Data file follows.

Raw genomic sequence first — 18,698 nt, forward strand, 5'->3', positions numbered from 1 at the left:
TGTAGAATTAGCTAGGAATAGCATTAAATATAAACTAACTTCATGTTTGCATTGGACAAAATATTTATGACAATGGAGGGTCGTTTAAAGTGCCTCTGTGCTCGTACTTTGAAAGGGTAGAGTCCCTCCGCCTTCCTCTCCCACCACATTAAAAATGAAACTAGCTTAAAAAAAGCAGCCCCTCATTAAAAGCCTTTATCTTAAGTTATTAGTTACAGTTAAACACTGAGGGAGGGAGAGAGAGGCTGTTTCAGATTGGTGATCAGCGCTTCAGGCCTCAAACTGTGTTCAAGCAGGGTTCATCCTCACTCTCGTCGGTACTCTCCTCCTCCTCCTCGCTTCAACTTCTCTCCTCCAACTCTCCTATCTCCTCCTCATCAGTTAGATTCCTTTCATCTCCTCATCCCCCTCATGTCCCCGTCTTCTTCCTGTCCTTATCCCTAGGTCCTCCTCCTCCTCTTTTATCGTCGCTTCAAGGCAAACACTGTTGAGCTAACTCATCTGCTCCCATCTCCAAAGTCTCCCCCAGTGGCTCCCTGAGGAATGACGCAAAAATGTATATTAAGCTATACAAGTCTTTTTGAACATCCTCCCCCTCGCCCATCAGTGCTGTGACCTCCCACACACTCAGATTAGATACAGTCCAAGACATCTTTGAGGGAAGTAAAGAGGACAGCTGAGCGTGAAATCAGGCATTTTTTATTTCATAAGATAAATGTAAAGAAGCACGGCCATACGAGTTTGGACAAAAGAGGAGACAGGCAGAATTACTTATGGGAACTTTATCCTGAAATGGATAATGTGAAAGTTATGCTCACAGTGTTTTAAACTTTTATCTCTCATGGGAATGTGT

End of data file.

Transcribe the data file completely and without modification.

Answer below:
Raw genomic sequence first — 18,698 nt, forward strand, 5'->3', positions numbered from 1 at the left:
TGTAGAATTAGCTAGGAATAGCATTAAATATAAACTAACTTCATGTTTGCATTGGACAAAATATTTATGACAATGGAGGGTCGTTTAAAGTGCCTCTGTGCTCGTACTTTGAAAGGGTAGAGTCCCTCCGCCTTCCTCTCCCACCACATTAAAAATGAAACTAGCTTAAAAAAAGCAGCCCCTCATTAAAAGCCTTTATCTTAAGTTATTAGTTACAGTTAAACACTGAGGGAGGGAGAGAGAGGCTGTTTCAGATTGGTGATCAGCGCTTCAGGCCTCAAACTGTGTTCAAGCAGGGTTCATCCTCACTCTCGTCGGTACTCTCCTCCTCCTCCTCGCTTCAACTTCTCTCCTCCAACTCTCCTATCTCCTCCTCATCAGTTAGATTCCTTTCATCTCCTCATCCCCCTCATGTCCCCGTCTTCTTCCTGTCCTTATCCCTAGGTCCTCCTCCTCCTCTTTTATCGTCGCTTCAAGGCAAACACTGTTGAGCTAACTCATCTGCTCCCATCTCCAAAGTCTCCCCCAGTGGCTCCCTGAGGAATGACGCAAAAATGTATATTAAGCTATACAAGTCTTTTTGAACATCCTCCCCCTCGCCCATCAGTGCTGTGACCTCCCACACACTCAGATTAGATACAGTCCAAGACATCTTTGAGGGAAGTAAAGAGGACAGCTGAGCGTGAAATCAGGCATTTTTTATTTCATAAGATAAATGTAAAGAAGCACGGCCATACGAGTTTGGACAAAAGAGGAGACAGGCAGAATTACTTATGGGAACTTTATCCTGAAATGGATAATGTGAAAGTTATGCTCACAGTGTTTTAAACTTTTATCTCTCATGGGAATGTGT